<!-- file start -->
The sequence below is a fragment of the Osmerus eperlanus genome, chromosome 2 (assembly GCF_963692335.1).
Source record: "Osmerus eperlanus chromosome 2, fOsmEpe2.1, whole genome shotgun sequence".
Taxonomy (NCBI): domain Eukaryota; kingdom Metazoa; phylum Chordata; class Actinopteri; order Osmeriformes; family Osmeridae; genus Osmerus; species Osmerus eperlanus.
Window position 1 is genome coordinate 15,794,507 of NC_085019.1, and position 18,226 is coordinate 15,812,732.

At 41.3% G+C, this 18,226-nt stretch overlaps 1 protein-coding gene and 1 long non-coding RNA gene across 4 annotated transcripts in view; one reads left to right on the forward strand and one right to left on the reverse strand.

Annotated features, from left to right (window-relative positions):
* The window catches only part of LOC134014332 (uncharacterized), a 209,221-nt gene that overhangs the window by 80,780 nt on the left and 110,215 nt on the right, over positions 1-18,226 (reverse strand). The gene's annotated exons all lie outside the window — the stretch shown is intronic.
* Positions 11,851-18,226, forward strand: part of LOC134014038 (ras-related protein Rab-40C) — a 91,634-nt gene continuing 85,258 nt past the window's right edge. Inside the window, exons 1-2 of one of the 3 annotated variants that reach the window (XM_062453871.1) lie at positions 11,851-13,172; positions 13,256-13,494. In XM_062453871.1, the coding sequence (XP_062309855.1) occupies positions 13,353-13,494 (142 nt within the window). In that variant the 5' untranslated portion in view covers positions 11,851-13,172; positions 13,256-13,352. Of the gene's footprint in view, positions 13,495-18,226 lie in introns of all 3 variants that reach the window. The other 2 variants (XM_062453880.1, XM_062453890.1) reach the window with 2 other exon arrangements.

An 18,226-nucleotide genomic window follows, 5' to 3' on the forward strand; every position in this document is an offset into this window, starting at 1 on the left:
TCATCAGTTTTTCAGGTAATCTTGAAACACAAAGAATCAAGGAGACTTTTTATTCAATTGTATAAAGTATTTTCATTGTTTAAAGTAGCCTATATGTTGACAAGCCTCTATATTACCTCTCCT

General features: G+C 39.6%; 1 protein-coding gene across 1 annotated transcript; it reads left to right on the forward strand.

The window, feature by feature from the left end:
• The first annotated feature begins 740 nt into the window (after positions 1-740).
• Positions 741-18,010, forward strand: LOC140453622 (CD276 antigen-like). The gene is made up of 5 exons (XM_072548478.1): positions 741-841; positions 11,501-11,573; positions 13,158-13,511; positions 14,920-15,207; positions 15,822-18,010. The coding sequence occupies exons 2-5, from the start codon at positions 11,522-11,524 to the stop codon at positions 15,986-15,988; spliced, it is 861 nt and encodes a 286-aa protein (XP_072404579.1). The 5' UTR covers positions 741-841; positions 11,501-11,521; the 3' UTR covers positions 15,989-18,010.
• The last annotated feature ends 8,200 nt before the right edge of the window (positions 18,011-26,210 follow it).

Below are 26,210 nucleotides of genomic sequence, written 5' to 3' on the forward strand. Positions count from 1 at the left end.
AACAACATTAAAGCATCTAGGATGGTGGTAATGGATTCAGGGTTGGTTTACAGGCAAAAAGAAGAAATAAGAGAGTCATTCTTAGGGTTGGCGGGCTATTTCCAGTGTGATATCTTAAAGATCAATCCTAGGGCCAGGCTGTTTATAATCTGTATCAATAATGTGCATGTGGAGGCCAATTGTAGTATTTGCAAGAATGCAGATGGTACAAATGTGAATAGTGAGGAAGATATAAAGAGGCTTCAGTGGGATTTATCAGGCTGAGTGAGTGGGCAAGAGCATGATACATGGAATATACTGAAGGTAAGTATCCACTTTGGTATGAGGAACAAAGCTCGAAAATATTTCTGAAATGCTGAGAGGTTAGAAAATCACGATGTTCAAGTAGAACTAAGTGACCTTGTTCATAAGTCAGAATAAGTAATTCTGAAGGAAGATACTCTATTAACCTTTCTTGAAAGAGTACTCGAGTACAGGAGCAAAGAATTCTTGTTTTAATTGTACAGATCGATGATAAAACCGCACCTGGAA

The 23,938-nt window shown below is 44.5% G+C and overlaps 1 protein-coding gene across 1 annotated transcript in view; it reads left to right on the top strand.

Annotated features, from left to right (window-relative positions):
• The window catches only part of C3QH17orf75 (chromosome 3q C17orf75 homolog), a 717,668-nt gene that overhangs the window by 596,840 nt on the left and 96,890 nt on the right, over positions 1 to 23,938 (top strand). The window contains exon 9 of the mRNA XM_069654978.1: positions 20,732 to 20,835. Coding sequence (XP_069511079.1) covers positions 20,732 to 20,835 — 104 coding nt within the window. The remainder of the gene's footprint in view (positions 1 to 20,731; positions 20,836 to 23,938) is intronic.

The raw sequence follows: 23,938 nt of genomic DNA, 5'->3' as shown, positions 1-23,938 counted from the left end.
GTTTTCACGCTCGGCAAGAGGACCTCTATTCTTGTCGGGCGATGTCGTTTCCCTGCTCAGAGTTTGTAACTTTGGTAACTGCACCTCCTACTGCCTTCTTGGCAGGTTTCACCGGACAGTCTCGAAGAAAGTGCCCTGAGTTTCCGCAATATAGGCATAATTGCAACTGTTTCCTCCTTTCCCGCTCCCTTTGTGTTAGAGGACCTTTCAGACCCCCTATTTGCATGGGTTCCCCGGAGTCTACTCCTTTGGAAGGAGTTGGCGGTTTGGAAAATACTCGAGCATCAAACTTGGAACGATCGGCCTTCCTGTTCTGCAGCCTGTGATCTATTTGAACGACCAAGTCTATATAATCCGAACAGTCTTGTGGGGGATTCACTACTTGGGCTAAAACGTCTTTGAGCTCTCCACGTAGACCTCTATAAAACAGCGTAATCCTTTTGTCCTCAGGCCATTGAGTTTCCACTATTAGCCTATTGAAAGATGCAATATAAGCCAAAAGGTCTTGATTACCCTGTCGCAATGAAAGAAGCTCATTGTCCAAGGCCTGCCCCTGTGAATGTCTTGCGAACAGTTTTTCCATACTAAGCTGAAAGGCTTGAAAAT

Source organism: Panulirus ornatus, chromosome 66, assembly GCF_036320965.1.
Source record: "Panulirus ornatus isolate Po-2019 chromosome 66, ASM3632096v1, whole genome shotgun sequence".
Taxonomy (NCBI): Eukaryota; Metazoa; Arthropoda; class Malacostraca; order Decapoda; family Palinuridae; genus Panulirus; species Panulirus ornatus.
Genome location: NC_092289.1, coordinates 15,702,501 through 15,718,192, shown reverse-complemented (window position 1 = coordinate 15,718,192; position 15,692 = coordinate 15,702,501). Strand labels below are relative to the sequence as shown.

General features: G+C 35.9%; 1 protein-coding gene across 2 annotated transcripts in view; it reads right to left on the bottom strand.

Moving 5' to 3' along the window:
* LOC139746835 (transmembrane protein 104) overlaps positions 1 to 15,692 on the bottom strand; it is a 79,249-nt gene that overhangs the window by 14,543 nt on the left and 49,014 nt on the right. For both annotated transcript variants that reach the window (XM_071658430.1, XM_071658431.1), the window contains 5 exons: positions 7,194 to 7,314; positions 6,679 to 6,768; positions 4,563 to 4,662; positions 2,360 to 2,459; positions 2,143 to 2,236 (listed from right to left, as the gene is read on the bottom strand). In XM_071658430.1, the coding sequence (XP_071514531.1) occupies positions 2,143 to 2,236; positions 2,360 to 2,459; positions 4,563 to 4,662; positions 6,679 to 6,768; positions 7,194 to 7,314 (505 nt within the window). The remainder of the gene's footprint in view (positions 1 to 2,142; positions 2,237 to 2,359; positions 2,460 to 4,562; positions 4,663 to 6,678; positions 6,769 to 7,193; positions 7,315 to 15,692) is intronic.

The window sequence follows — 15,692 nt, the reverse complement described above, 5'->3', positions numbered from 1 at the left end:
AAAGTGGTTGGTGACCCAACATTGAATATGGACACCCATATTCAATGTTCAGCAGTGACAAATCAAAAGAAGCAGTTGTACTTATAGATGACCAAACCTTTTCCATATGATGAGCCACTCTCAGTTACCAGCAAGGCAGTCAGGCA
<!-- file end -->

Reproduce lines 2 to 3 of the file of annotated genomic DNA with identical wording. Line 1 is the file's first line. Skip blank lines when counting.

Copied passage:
Source record: "Osmerus eperlanus chromosome 2, fOsmEpe2.1, whole genome shotgun sequence".
Taxonomy (NCBI): domain Eukaryota; kingdom Metazoa; phylum Chordata; class Actinopteri; order Osmeriformes; family Osmeridae; genus Osmerus; species Osmerus eperlanus.